The Atlantic provinces, for example, received $1 billion for the harmonization of their taxes with the GST. Quebec was the first province to say to the federal government “Listen, you are giving compensation to the Atlantic provinces, so, give us compensation too”. We were asking $2.5 billion. And the federal government stubbornly said “No, you are not entitled to this”. They said to themselves “Let us keep Quebecers and Quebec in Canada, because it is to our advantage. We can compensate the other provinces, but let us forget about Quebec”.

I remind the House that it was even suggested that an arbitration board could be set up between representatives of the federal government and Quebec arbitrate on this issue, and the federal government said no.

Other examples come to mind, such as the Canada social transfer. The value scale of the Canada social transfer has always been based mainly on the wealth or poverty of the provinces or the regions. The government changed all that. Now it is just the demographic factor that counts, meaning that Quebecers have lost a lot of money, because Ontario is the largest province in demographic terms. It is the one getting the big chunk of federal money in the Canada social transfer. Another injustice for Quebec. “Let us keep Quebec, it is very important to us. We can limit transfers, give a little more to the others and enclose Quebec in Canada. This is what we want, because it is to our advantage”. The question is always the same: what are the interests and why this bill?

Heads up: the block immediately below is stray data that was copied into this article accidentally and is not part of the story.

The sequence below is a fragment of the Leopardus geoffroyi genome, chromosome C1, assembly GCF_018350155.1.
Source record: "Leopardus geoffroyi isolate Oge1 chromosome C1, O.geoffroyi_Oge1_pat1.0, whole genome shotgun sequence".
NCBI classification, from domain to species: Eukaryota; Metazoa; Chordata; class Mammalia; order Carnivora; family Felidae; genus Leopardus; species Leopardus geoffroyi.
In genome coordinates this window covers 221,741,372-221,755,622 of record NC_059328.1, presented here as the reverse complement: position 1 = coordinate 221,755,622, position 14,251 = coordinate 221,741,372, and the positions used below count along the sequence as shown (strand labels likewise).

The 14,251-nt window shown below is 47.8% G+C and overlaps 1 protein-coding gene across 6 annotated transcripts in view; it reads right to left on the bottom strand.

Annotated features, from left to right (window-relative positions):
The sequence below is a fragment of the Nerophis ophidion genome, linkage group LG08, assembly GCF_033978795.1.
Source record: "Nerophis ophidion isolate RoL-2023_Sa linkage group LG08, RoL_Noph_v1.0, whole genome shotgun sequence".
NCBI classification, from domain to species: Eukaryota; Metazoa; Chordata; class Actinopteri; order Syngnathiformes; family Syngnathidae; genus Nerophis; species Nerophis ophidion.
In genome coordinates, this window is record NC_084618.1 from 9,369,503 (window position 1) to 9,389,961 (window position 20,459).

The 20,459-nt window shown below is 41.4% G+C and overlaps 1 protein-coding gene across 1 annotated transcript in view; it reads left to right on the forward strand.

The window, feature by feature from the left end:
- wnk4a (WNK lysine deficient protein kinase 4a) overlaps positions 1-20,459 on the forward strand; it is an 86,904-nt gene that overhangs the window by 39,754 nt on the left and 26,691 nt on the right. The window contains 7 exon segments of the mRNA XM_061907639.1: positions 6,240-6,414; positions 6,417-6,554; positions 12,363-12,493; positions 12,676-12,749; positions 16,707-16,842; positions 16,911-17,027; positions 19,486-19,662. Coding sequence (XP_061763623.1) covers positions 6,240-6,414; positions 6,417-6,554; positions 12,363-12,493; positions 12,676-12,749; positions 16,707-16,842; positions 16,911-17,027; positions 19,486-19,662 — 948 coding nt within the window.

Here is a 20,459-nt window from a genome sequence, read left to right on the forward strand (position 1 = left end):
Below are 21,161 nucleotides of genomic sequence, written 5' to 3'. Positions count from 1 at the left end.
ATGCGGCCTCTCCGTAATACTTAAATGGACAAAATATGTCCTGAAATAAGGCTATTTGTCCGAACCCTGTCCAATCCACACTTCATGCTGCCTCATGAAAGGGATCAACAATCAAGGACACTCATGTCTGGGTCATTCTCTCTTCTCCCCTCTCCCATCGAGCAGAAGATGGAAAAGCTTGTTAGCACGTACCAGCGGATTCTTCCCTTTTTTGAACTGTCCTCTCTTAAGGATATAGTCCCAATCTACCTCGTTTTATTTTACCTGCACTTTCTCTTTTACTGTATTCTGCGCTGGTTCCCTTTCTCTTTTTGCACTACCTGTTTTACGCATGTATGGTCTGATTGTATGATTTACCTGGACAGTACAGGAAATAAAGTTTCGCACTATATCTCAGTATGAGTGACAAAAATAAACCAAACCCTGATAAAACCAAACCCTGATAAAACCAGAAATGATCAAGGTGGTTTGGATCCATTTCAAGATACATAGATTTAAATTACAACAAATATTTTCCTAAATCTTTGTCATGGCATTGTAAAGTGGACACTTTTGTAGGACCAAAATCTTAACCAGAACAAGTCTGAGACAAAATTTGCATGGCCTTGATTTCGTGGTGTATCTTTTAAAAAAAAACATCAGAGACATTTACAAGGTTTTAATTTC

Another example is Public Works Canada. No more than two weeks ago, the statistics came down: Quebecers contribute 25% of the cost of all the departments, including Public Works Canada. Yet 57% of contracts go to Ontario and 13% to Quebec. “We have to keep Quebec in Canada, because it is a cash cow”. Quebecers pay full taxes to Ottawa, 25% of the tax base, but they are not given the equivalent. They have to be imprisoned in Canada.